Mindfulness Based Stress Reduction

Mindfulness Based Stress Reduction

Mindfulness Based Stress Reduction


The National Academies Press has written about the high levels of mental health conditions in the early childhood workforce and included work by Whitebook and Sakai:

“Depression and other mental healthconditions also are not uncommon among early childhood professionals.

Sixteen percent of family care providers and approximately 30 percent ofcenter-based staff and directors have depressive symptoms, and this rate ishighest for professionals working with children in low-income households.”

(Whitebook and Sakai, 2004).

Since 2004 work has expanded to include successful ways to improve mental health in the staff that work with children and families. It is important that leadership provides supports and avoids asking them to resolve their mental health challenges “on their own time.” Similar efforts have already been used in health care, social work, public safety and the military.

Mindfulness Based Stress Reduction (MBSR) has been shown to positively correlate with teachers’ quality of life, physical and mental health – regardless of the number of Adverse Childhood Experiences (ACEs) they experienced. Over 2,000 teachers from Early Head Start and Head Start from Pennsylvania were surveyed anonymously regarding their health behaviors, their history and their mindfulness disposition. The researcher found that those self-reporting higher levels of mindfulness were less likely to have poor health outcomes and were more engaged with work. In other words, mindfulness appears to lessen the impact of multiple types of stressors. (Whitaker et al., 2014) There is also a bi-directional relationship between work-place stress and the relationship between the teacher and the child (Whitaker,Dearth-Wesley, and Gooze2014). That is, if teachers are less stressed, their relationships with children in their care is improved.

MBSR and Engagement

John Kabat-Zinn is a leading author in this work and created MBSR. He has authored many books and supporting materials in this area including CDs and interactive websites. He formerly worked for the University of Massachusetts Medical School.

Dr. Amit Sood’s approach is slightly different than MBSR. Dr. Amit Sood recently spoke at an annual conference of early childhood staff in Minnesota. Dr. Sood is more focused on engagement and being aware of your surroundings and relationships as compared to full MBSR. He has also authored a number of books and has created an interactive website. He is a doctor at Mayo Clinic in Rochester, MN.

Below is a beginning list of options that staff can use to improve MBSR techniques. The results of these efforts can include less yelling, calmer staff, calmer and more engaged children and families. Current research efforts are examining the connections between staff modeling strong mental health and positive social emotional outcomes for children.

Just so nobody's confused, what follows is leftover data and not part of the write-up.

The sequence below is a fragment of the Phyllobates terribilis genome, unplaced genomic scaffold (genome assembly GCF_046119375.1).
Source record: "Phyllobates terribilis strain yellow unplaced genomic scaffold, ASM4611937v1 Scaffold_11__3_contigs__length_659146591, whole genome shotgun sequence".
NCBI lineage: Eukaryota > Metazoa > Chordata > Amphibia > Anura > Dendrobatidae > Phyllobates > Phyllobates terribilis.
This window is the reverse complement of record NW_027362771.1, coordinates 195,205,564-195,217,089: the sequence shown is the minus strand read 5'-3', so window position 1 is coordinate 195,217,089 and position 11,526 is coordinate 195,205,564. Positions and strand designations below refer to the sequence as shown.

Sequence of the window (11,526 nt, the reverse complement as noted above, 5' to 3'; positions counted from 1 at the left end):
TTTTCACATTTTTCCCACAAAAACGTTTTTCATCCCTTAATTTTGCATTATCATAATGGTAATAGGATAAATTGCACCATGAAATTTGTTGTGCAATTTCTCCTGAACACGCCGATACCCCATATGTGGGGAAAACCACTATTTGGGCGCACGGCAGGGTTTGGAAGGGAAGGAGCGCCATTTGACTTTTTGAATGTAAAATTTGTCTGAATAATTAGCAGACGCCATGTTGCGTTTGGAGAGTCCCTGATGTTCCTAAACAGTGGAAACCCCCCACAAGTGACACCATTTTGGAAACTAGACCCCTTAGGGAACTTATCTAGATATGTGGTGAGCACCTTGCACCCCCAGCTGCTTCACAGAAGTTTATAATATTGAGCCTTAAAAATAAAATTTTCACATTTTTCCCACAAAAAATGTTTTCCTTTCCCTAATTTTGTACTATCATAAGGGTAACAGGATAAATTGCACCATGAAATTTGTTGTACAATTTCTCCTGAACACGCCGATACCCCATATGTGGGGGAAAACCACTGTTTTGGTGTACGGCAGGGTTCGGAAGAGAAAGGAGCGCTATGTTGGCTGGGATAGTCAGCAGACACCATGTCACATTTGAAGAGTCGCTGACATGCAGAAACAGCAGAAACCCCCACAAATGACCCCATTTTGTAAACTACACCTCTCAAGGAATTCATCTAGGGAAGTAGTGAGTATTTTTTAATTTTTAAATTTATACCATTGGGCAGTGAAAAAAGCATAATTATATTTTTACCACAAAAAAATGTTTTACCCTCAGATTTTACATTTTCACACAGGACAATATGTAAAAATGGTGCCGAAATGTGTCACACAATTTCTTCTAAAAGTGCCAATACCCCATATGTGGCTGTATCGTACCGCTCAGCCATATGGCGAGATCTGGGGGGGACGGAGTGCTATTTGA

Support Staff Seeking MBSR Resources

Support enrollment in courses that teach MBSR in your area or online. If courses are not available – establish a book group or a learning community to learn more about the practice. See the section above on MBSR and Engagement. Be sure to inquire as to whether district health insurance plans or Employee Assistance Programs cover this type of service.

Cultivating Awareness and Resilience in Education (CARE)

This is a multi-day teacher training with coaching and mentoring to help teachers refocus their efforts in teaching. It is targeted towards helping teachers do their job better, not create more work for the teacher. Training is also provided on how to structure challenging conversations with families, supervisors and coworkers. More information is at

Create Space

Is there physical space that can be dedicated for staff use for MBSR? A room without (or greatly reduced) noise and commotion? Post a sign stating electronics (cell phones, tablets, laptops, etc.) may be used in other rooms. Include a comfortable chair and subdued lighting. Provide reading materials. Use the room yourself as a model for others. As schools develop calming rooms for children with emotional and behavioral needs, so to might teachers benefit from this type of on-site opportunity.

Consistent Access to Mental Health Consultants

Do staff know that they have on-going access to Mental Health Consultants for their classroom? If that’s not possible in your area – are staff aware of how to advocate for getting services available? Do staff themselves have consistent access to mental health services for themselves and families through their teaching contract? If not – are they aware of how to build alliances to have resources equivalent to K-12 teaching staff?


Whitebook, M., and L. Sakai. 2003. Turnover begets turnover: An examination of jobs and

occupational instability among child care center staff. Early Childhood Research Quarterly


Institute of Medicine (IOM) and National Research Council (NRC). 2015.Transforming the workforce for children birth through age 8: A unifying foundation. Washington,DC: The National Academies Press.

Whitaker, R. C., Dearth-Wesley, T., Gooze, R.A. (2014). Workplace stress and the quality of teacher-children relationships in Head Start. Temple University, Early Childhood Research Quarterly. 30, 57-69.

Whitaker, R. C., Dearth-Wesley, T., Gooze, R.A. Becker, B.D., Gallagher, K. C., McEwen, B.S. (2014). Adverse childhood experiences, dispositional mindfulness and adult health. Preventive Medicine.67, 147-153.

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